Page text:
Solpardus in nature at Trebah gardens in Cornwall. Nyx linen hat Thea bamboo bikini top Saba linen shirt Atti linen trousers. All natural ethical sustainable sunwear swimwear linen clothing perfect for sensitive skin psoriasis and eczema

In 2011, researchers studying psoriasis in the Canary Islands, Spain, found patients exposed to the sun had marked improvement in symptoms. They concluded that the sun’s UVB rays had encouraged their bodies to reduce inflammation and suppressed their overactive immune response.

UVB is often prescribed by doctors and dermatologists through controlled light-therapy. However, even if you are lucky enough not to have to pay for these sessions, waiting for a slot can seem never-ending! Not to mention feeling like you need to be some sort of wizard just to get through the door of the GP surgery…though that’s a rant for another time!

It’s important to note that, in spite of its great benefits, UVB is also the reason you get sunburnt. As well as obvious nasties, including skin cancer, sun burn at the very least can actually make your psoriasis worse. So, as with all sun safety briefings, it’s advised to steer clear between the hours of 10am - 2pm (treat yourself to a drawn out lunch and that traditional holiday nap instead!). Don’t forget, even a cloudy day can give you enough UVB.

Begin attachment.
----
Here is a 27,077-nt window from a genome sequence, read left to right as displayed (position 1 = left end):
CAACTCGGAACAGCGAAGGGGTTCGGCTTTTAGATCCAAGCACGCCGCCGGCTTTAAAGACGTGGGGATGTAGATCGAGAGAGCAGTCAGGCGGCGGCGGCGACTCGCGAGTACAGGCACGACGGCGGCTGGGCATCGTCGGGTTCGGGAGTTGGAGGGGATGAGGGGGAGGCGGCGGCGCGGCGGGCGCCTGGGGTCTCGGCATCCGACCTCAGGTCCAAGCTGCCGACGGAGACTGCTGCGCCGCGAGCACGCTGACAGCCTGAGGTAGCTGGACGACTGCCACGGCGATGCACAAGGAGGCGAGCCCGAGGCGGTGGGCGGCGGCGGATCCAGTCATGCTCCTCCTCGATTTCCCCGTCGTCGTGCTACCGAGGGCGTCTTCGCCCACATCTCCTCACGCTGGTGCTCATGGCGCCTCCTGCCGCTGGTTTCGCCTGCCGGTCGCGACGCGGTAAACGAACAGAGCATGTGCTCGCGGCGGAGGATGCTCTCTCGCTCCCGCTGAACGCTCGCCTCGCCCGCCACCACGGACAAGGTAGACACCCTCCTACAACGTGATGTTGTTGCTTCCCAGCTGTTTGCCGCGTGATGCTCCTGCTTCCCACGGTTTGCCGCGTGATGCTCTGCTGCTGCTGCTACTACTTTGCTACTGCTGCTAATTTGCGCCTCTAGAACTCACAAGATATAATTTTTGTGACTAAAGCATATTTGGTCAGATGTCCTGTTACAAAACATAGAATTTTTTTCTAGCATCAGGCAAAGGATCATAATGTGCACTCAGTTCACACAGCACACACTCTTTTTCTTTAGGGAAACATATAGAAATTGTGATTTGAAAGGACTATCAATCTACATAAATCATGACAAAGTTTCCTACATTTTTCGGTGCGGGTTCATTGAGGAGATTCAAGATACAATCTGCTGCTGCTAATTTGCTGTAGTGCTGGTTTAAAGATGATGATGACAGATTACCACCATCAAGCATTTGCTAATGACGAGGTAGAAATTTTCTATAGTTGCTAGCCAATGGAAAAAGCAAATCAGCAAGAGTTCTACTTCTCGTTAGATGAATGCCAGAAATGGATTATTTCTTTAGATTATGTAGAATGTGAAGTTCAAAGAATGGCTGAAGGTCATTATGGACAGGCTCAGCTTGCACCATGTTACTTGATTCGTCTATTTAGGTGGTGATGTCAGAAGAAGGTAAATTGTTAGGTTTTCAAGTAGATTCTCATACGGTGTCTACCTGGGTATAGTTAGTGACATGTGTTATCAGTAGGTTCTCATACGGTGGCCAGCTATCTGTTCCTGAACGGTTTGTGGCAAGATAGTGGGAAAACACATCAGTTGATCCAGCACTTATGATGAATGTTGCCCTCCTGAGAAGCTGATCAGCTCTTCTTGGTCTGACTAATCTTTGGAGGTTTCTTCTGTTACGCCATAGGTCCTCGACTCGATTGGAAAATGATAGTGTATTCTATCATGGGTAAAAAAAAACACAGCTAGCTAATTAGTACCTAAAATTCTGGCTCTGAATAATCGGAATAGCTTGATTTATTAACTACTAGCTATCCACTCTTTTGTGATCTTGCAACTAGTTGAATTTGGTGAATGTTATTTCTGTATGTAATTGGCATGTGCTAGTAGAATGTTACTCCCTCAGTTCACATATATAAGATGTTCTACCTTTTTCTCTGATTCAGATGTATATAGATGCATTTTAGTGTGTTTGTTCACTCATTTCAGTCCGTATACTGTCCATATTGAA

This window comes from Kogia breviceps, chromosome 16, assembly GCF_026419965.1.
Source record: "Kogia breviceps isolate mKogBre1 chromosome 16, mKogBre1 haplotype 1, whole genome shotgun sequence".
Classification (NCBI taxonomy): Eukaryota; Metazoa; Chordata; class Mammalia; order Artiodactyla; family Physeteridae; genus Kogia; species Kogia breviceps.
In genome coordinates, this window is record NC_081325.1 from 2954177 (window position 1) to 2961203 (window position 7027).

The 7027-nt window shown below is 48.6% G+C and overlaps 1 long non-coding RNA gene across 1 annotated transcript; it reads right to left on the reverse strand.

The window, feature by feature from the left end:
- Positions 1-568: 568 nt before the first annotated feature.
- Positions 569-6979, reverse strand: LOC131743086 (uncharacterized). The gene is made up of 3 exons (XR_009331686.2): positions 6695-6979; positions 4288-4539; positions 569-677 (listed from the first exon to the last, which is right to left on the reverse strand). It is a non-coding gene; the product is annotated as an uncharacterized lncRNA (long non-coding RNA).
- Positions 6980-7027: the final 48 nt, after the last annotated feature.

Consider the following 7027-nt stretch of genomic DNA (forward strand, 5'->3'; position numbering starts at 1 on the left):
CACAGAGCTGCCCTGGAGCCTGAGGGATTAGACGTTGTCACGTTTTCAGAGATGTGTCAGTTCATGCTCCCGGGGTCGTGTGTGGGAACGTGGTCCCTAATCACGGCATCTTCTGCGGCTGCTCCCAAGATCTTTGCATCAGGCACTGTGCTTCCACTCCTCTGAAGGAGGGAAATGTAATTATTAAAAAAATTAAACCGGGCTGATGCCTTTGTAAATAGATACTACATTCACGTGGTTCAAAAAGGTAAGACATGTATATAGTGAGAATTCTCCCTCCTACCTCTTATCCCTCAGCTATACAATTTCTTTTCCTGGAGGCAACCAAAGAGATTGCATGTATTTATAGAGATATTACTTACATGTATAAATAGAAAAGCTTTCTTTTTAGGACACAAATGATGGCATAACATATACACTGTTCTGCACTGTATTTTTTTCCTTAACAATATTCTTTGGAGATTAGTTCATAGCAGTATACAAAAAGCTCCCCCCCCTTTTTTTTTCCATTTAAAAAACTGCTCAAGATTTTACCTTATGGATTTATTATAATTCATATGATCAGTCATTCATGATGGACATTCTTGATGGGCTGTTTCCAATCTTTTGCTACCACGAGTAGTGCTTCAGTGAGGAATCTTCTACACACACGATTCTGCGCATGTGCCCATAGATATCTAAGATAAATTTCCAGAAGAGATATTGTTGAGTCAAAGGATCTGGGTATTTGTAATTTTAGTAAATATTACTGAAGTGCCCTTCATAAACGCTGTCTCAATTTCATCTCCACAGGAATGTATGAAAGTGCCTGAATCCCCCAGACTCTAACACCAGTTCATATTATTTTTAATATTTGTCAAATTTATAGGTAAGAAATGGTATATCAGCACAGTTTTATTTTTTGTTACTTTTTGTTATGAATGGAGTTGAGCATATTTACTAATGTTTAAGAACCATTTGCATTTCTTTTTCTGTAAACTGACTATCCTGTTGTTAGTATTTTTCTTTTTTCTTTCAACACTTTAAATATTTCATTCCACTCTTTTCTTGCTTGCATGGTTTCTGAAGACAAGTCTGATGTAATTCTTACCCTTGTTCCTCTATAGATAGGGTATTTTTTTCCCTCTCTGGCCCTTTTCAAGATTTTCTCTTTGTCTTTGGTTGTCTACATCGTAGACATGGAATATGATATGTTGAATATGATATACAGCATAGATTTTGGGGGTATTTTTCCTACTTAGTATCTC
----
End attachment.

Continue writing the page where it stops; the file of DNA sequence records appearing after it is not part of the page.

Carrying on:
It’s not just UVB rays that can help your psoriasis. Sunlight can also trigger your body into producing vitamin D, a nutrient beneficial for both strong bones and immune function.

Though found in some foods:

  • Salmon
  • Tuna
  • Egg yolks 
  • Fortified milk and orange juice
  • Fortified margarine and yoghurt
  • Swiss cheese (precise, I know!)

… a person needs sunlight to generate the majority of their vitamin D supply.

Solpardus collection walking down through Trebah gardens in Cornwall. Nyx linen hat Saba linen shirt Atti linen trousers Atti linen shorts Thea bamboo onepiece. All natural ethical sustainable sunwear swimwear linen clothing perfect for sensitive skin psoriasis and eczema

Just below 30% of the healthy population are vitamin D deficient, and those with psoriasis are closer to 60%. These stats get even worse come winter when vitamin D deficiency in the wider population increases marginally to just over 30% and the psoriasis population to a whopping 80%. So it’s safe to say we all need to get a little more vitamin D where we can.

With current science suggesting between 2-3% of the global population have psoriasis (around 125 million people) perhaps even stepping outside to drink your morning coffee could make a difference. Whether it’s 5 or 15 minutes you can reap some of these benefits.

Just remember Sir Henry Gauvain’s champagne analogy and make sure not to over do it and to get yourself a good sensitive skin sun cream (you can find some of our favourites here to get you started). In the words of that classic British supermarket “every little helps”!

Get sun on your skin in our bamboo Thea Sunwear…

1 of 3

…then cover up in our Linen Collection…

1 of 5